Elie Mystal explained why it "bodes well" that AG Merrick Garland is listening to Congress when they give him information worth investigating, like, say, evidence of slates of forged GOP electors.
January 26, 2022

The evidence gathered by the House January 6th Committee is beginning to have high-level consequences at the DOJ. The more we learn about states having prepared an illegal slate of forged electors in an attempt to overturn their states' election results, the more Democrats are demanding criminal charges be filed.

There now appears to be movement in that direction, as there should be, since in a just world, criming is punished, amirite?

Elie Mystal, justice correspondent for The Nation, joined Ari Melber to talk about the fact that Deputy AG Lisa Monaco has confirmed the DOJ is indeed investigating the fraudulent electors the GOP attempted to submit in some states in 2020.

"In terms of the other thing with the Monaco confirming that these potentially fake electors ballots are being investigated, that's the first indication, one of the first indications we've gotten that the Department of Justice is listening to Congress," Mystal explained. "Congress has asked -- politicians have asked the Department of Justice to look into that. That's not mainline part of the January 6th Committee investigation. The fact that Merrick Garland is at least doing that, is at least kind of looking into this issue, speaks well for, I think going down the road -- if we get to the point where the January 6th Committee is done with their work, if Merrick Garland will take up the baton."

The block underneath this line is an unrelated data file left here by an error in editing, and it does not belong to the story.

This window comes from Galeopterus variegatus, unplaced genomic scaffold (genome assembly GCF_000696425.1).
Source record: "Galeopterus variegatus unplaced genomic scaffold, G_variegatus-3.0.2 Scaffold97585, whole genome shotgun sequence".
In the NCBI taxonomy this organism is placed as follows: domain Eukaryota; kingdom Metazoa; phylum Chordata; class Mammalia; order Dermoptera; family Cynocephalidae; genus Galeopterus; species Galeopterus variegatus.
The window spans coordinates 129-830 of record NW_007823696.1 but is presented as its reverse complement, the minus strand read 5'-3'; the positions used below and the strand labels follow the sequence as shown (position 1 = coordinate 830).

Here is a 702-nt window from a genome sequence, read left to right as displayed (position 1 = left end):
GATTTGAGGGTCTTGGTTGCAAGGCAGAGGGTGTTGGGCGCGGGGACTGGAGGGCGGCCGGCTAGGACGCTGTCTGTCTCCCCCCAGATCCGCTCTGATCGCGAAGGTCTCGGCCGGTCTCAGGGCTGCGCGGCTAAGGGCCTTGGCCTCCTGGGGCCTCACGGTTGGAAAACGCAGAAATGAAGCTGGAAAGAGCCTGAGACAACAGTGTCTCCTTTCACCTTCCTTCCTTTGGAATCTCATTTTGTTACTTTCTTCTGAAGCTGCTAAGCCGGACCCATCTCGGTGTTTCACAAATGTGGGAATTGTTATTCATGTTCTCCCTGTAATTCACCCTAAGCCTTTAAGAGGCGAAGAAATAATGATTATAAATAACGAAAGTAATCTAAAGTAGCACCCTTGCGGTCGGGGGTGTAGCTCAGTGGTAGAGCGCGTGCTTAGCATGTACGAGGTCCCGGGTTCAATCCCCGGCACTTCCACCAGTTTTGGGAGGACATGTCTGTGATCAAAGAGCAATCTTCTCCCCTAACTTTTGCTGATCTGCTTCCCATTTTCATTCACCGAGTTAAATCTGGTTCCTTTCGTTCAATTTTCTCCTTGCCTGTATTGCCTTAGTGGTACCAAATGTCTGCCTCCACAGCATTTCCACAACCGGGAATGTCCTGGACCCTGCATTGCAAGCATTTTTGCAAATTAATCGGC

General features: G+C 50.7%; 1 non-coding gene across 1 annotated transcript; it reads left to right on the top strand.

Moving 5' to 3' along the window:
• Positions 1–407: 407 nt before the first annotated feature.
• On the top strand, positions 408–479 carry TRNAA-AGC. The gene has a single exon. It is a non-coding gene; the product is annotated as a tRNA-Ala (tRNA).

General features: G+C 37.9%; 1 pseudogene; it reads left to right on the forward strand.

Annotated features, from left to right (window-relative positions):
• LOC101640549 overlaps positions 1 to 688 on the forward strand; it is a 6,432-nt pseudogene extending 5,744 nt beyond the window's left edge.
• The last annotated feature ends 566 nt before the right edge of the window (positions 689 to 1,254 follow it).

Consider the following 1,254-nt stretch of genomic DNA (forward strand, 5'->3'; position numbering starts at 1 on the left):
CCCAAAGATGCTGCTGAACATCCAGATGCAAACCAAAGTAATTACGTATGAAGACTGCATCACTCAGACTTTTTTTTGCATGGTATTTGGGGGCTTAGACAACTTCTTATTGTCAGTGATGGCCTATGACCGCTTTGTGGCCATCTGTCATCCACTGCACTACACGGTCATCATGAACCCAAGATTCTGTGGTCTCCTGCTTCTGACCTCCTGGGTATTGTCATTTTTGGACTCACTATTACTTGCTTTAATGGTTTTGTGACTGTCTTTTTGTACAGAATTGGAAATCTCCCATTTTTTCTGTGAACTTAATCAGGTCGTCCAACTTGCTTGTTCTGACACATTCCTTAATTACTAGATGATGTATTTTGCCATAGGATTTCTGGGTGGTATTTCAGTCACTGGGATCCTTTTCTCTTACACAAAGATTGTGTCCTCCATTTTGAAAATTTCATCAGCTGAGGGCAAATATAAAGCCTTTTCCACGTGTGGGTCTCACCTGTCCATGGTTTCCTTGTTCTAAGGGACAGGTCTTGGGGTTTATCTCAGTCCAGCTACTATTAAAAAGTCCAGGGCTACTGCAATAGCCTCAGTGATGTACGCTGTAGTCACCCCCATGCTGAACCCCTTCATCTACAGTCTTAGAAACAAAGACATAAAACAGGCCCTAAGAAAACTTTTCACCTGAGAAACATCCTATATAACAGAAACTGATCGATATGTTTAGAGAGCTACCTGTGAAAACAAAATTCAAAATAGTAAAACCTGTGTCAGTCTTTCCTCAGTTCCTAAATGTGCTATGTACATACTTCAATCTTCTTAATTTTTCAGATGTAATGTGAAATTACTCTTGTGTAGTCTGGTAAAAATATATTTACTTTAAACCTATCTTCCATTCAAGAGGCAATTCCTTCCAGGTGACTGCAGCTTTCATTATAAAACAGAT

Melber made the point that this is not the same thing as a politically-motivated investigation of someone simply for being a competitor or on the opposite side of the aisle. This investigation is based on what Melber calls a "legal predicate."

"At the end of the day, a lot of investigations start with leads," Melber began. "They can come from a random person. They come from sometimes independent journalism. We know when we're working on stories, gosh, this could lead to something. They could come from someone in a position to know, like a Congressional investigator. The only place they shouldn't come from is a bias or political starting targeting."

Mystal fully agreed. "You don't want a politician to say, 'Look, I've got to run against this guy in the fall, can you look into this guy, Mr. Garland? Like, do me a solid.' That's not what you what, and that's not what's happening," he said. "What I read is happening is Congress has information, and they're like, 'Here, Department of Justice, Here, other branch of government, here is some information that we have found! Perhaps you would find it interesting!' And what Monaco is confirming that, yes, the Department of Justice is finding that information interesting and is conducting an appropriate investigation to see where that information leads."

You mean, like how a functioning government should be operating?

"That's what we want. We want the government to be able to talk to each other," Mystal emphasized. "We don't want the government to pressure -- inappropriately pressure each other. What it looks like right now is a sharing of information, not a politically pressured investigation, and I think that's a good thing and I think this is the first indication we have that that kind of intergovernmental cooperation is happening."


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